The Project

Walking has been a topic of interest for writers and academics in a number of disciplines for some years now. Amongst academics, walking has been relevant to art history, literature, cultural geography, human geography, health and beyond. Walking has been a practical tool for artists like Ricahrd Long, psychogeographers and writers from Iain Sinclair to Simon Armitage, not to mention its long history in writing from Thoreau to Wordsworth to Baudelaire to the Situationists. As Sinclair wryly remarks in Patience: After Sebald, Grant Gee’s film essay on the Suffolk walk recorded in The Rings of Saturn,  the countryside is full of writers walking so they can write a book.

So what’s the point of this project, one amongst many in a crowded field?

First, most recent walker-writers have, like Sebald and Sinclair himself, taken walking and the walks they perform as the subjects of their writing. The walking and writing are in some sense identical (just as, for artists like Long or Francis Alys, the walk itself is either the cultural performance or product, or a record of it is. What I am interested in is not this walking as both means and subject of writing, but simply the extent to which walking can be an instrument of writing practice: how my daily dog-walking might enable, hinder or shape my writing. I work at my desk; I stop writing to go and walk my dogs; is this chore, this break in the working day, lost time, or does my writing spill over into this apparent non-writing time? Do I return to the desk better able to write, or writing differently to how I would have written if I hadn’t taken a break, or spent an hour watching Cash in the Attic? The writing I produce may or may not refer to or contain walking – it wouldn’t be surprising if an activity I spend a considerable portion of every day engaged in bled into my writing somehow – but it isn’t essentially or primarily concerned with walking. I am interested in walking as a tool and shaping condition of life, not as a subject.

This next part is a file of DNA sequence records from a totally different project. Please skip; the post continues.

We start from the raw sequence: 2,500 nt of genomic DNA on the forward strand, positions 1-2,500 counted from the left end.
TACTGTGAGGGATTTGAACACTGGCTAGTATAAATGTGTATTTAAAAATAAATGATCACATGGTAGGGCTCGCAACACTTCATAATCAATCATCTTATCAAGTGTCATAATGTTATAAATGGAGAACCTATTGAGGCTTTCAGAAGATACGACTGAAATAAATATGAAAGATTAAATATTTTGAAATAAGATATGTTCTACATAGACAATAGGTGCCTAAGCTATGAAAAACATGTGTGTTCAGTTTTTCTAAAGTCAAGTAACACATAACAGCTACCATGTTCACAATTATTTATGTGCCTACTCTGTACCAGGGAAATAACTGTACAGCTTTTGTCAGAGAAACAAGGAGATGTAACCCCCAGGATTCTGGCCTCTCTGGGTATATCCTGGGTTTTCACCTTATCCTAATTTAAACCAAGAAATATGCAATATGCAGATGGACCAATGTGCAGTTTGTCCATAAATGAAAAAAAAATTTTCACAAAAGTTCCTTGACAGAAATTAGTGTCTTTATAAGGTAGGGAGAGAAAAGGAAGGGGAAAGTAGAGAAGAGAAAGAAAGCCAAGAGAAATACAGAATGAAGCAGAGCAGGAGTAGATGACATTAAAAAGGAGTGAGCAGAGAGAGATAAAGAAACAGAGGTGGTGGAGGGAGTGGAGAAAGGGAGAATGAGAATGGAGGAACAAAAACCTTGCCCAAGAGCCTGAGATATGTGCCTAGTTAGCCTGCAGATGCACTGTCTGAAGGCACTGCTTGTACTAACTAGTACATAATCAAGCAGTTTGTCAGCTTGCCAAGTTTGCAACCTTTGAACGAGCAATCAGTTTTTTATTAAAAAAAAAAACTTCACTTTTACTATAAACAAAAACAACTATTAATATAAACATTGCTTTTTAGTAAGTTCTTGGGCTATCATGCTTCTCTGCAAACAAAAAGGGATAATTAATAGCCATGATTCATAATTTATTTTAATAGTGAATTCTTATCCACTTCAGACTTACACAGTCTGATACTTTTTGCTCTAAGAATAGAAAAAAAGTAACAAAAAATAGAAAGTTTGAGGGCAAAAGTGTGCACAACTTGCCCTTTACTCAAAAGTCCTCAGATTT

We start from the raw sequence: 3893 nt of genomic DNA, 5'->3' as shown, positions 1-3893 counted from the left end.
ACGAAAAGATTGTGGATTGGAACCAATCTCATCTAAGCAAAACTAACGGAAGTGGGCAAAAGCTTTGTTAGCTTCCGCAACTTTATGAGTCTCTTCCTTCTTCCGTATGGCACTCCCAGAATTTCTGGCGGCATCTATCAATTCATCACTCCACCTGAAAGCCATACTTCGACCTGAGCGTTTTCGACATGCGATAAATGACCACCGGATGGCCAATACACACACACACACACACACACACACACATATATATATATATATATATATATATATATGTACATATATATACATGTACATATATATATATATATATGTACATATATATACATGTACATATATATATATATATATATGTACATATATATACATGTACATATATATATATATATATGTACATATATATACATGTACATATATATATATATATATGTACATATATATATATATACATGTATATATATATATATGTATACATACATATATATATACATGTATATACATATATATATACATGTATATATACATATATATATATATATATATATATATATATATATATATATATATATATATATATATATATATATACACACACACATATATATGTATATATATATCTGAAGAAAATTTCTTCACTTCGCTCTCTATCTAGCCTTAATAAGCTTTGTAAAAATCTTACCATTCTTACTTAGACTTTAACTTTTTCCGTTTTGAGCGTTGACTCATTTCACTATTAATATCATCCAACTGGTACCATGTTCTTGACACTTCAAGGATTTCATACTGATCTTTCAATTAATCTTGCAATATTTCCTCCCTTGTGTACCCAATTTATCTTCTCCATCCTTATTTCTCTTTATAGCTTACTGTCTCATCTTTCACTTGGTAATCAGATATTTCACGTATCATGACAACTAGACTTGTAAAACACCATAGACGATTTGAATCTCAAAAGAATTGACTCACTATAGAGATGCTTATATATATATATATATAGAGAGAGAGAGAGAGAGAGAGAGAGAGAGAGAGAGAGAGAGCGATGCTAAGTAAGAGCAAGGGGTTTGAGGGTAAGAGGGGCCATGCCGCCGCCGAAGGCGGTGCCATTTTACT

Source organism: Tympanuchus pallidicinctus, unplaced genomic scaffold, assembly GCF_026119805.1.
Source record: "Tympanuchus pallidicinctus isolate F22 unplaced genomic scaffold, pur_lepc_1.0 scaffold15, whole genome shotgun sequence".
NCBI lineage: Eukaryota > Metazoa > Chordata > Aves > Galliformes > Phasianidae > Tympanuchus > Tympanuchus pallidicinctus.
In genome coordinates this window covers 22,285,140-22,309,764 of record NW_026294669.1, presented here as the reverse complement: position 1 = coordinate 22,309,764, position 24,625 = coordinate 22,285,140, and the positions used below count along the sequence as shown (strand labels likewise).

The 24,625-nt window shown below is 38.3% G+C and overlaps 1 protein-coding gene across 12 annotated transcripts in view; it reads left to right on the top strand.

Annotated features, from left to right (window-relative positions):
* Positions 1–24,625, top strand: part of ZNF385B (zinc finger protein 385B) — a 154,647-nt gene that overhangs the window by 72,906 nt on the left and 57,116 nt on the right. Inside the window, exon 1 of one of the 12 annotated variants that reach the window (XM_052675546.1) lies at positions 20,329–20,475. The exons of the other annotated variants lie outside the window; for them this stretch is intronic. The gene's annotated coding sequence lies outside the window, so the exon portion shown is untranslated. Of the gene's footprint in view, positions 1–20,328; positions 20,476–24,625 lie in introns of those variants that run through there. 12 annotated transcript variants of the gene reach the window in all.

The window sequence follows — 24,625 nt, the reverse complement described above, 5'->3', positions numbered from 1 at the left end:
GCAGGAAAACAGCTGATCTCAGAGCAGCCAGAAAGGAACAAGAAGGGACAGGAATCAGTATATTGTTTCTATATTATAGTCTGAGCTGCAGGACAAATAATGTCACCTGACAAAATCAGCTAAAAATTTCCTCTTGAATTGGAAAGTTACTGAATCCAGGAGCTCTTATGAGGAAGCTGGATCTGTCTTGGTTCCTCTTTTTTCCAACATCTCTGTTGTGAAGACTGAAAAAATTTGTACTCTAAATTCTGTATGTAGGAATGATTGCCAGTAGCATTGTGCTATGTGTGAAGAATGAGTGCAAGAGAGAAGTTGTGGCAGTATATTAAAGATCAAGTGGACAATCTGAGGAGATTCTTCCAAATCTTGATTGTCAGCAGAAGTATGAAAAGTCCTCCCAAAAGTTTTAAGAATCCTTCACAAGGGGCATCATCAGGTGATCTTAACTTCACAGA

Second, the form of walking that I am investigating is unusual. Mostly culturally inclined studies of walking have, for various reasons, tended to focus on urban walking. I am interested in rural or semi-rural walking, and specifically in dog-walking, a strange activity which comes somewhere between Romantic walking for inspiration and walking walking to work and leisure walking and chore like washing up. Although the main focus of the project is on the role of such walking in writing practice, I also hope to provide one of the first (if not the first) detyailed studies of dog-walking as a cultural practice.

One of the challenges of working on a subject which has been of interest to lots of disciplines is that I am forced, or tempted, to move into disciplines beyond my own (literature and creative writing). Part of the project is to think about how this can be done while maintaining scholarly rigour: how can I pull together a coherent piece of research which draws on geogrpahy, creative practice, psychology, neuroscience?

Oh, and I’m writing a novel, which I’ve never done before.

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2 comments
  1. Angela France said:

    Early morning dog walking has always been important for my writing; I often turn lines over in my mind, work through different approaches if I’m stuck with something, think about themes, etc. I walk the dog in the afternoon/evening too, but that isn’t usually as productive – I think my head is too full of day-job stuff at that time of day and I use the dog walking to switch off from the work mind set and prepare for writing time in the evening.

    • Hi Angela, and thanks for making my first comment!
      I do recognise both sorts of walk. The first, where you’re consciously thinking about writing (actively engaging in the writing process, even if not physically typing or holding a pen), is more obviously creative. But I think the second type is also important, and should be seen as valuable, precisely in that time spent outside the rest of your daily life (whether that’s work-work, or family duties, or writing) is as you say useful for making the mind right for writing. If you didn’t do it, you’d find it harder to write, and that for me makes it pretty instrumental. The trick of course is to manage walking (and the rest of life) so that it makes good writing possible.

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